The Union also argues that the portion of the award directing an automatic 5-day suspension without pay is deficient as being contrary to law and regulation. More specifically, the Union argues that this portion of the award interferes with the Agency's right to discipline under section 7106(a)(2)(A) of the Statute, disregards certain due process and procedural protections contained in 5 U.S.C. § 7503 and 5 C.F.R. § 752.203, and automatically imposes a suspension without recourse by the grievant and the Union to the parties' negotiated grievance procedure in violation of section 7121 of the Statute and 5 C.F.R. § 752.203(f).

B. Agency's Opposition

The Agency disagrees with the Union's assertion that the Arbitrator exceeded his authority by imposing a written reprimand on the grievant. The Agency argues that the Union is merely disagreeing with the Arbitrator's findings of fact, particularly, the Arbitrator's finding that the grievant had created a disturbance. The Agency notes, in this regard, that the Arbitrator did not reject the Agency's assertion that the grievant's conduct was disruptive. According to the Agency, the Arbitrator determined that although the 3-day suspension was inappropriate for the grievant's conduct, some form of discipline was warranted.

The Agency also argues, as it has in its exceptions, that the Authority should remand the case to the Arbitrator. The reasons for this request are set forth in the discussion of the Agency's exceptions.

C. Agency's Exceptions

The Agency excepts to the award on the following bases: (1) the Arbitrator exceeded the scope of his authority in fashioning a remedy; (2) the award interferes with the Agency's right to discipline under section 7106(a)(2)(A) of the Statute; and (3) the award is contrary to 5 U.S.C. § 7503 and applicable regulations. The Agency also argues that striking the improper remedy from the award will create an ambiguity that justifies remanding the case to the Arbitrator for clarification.

With regard to the assertion that the Arbitrator exceeded his authority, the Agency argues that by imposing a 5-day suspension for future misconduct, the remedial relief is beyond the scope of the matter submitted to the Arbitrator for resolution. The Agency contends that the issue before the Arbitrator was whether there was just cause for the imposition of the 3-day suspension and that a penalty for future misconduct relates to an issue that was not before the Arbitrator. In support, the Agency relies on various provisions of the parties' agreement outlining the scope of the Arbitrator's authority.

The Agency also argues that the imposition of the 5-day suspension for future misconduct interferes with management's right to discipline under section 7106(a)(2)(A) of the Statute. In support, the Agency relies on Social Security Administration and American Federation of Government Employees, Local 1336, 34 FLRA 670 (1990) (Social Security Administration), in which a prospective remedy was found to interfere with the exercise of management's rights. As the 5-day suspension here similarly would conflict with the exercise of a management right, the Agency argues that the award must be set aside.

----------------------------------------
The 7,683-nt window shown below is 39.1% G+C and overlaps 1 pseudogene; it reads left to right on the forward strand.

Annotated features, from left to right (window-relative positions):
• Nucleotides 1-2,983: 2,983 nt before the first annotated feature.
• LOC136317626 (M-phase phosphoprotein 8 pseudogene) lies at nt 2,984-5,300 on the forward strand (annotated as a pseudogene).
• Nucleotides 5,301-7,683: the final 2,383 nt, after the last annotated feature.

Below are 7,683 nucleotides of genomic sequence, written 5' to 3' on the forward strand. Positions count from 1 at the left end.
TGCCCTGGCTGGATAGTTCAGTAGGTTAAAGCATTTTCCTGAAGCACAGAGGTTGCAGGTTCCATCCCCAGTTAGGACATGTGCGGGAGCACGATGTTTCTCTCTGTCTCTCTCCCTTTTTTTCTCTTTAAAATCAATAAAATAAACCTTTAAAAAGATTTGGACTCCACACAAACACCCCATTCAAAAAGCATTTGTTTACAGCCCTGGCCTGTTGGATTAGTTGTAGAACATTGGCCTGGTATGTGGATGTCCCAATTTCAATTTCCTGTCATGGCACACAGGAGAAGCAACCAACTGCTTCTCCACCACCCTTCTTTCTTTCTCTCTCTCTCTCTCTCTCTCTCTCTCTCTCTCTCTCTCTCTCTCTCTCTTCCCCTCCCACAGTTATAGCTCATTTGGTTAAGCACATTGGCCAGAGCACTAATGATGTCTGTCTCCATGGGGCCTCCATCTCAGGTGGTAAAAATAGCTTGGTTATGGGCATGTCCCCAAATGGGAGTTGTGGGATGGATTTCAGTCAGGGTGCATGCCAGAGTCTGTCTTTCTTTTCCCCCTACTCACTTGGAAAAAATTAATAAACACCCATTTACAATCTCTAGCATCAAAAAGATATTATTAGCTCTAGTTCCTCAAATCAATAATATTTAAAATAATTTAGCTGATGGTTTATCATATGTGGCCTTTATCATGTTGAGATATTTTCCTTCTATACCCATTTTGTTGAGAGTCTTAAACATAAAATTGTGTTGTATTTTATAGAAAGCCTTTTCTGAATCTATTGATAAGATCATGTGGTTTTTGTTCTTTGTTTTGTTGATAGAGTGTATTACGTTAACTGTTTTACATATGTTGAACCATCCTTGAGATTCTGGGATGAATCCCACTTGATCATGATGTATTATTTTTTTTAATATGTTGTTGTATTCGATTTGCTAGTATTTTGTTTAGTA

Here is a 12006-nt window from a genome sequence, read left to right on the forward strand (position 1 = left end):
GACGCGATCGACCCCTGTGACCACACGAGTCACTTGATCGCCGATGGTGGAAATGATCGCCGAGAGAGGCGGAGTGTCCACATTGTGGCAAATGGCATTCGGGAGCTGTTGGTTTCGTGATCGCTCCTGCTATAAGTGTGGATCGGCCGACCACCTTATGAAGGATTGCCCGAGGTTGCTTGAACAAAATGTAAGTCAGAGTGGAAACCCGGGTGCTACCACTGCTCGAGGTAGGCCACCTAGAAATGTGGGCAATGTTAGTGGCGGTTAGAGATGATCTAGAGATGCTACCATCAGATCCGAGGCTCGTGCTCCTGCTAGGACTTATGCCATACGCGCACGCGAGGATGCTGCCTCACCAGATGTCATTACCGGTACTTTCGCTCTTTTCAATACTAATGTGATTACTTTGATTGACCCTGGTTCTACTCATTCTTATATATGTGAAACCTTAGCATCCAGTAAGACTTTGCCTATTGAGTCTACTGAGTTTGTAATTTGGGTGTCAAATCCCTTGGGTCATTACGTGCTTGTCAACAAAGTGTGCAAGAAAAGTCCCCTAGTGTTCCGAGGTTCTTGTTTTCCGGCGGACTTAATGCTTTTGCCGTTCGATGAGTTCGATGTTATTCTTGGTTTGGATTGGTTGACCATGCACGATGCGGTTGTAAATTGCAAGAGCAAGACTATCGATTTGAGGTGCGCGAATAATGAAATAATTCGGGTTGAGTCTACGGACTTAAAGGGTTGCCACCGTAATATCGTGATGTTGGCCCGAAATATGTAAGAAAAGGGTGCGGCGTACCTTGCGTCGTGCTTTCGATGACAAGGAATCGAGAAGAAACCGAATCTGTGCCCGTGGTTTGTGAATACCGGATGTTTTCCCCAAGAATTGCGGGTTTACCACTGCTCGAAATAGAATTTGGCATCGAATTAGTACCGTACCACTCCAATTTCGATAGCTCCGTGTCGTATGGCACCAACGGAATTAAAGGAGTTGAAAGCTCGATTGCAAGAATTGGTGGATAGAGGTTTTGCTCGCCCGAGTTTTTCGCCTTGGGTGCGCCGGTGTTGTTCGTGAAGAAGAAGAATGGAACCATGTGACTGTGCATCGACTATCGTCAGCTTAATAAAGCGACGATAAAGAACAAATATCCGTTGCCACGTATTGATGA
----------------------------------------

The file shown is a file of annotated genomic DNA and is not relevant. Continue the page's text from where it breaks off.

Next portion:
Finally, the Agency argues that although the Arbitrator was authorized to mitigate the penalty imposed on the grievant, the future 5-day suspension is contrary to law and regulation. The Agency states that under 5 U.S.C. § 7503 and 5 C.F.R. §§ 752.201 et seq., the Agency could not automatically issue a 5-day suspension to the grievant but, rather, would first have to propose such action. The Agency argues, therefore, that it would not be possible to effectuate the Arbitrator's decision. Because, in the Agency's view, the Arbitrator intended to impose a penalty falling somewhere between a reprimand and a 3-day suspension, the Agency urges the Authority to remand the case to the Arbitrator for consideration of an appropriate penalty.

D. Union's Opposition

The Union opposes the Agency's request that the Authority remand the case to the Arbitrator for clarification and reconsideration of the penalty to be imposed on the grievant. The Union states that the Agency's exceptions relate solely to the Arbitrator's order directing the Agency to impose a 5-day suspension for future misconduct, and the Union has agreed that this portion of the award is contrary to law, rule and regulation. The Union argues that the Arbitrator's findings and holdings that the suspension was not for cause, that the grievant did not engage in the conduct alleged by the Agency, and that a written reprimand was the appropriate level of discipline for any conduct which may have occurred, support the Arbitrator's award. For these reasons, the Union argues that a remand to either the Arbitrator or the parties is unnecessary.

IV. Analysis and Conclusions

A. Imposition of Written Reprimand Is Not Deficient

For the following reasons, we find that the portion of the award mitigating the 3-day suspension to a written reprimand is not deficient. Accordingly, the Union's exception to this portion of the award is denied.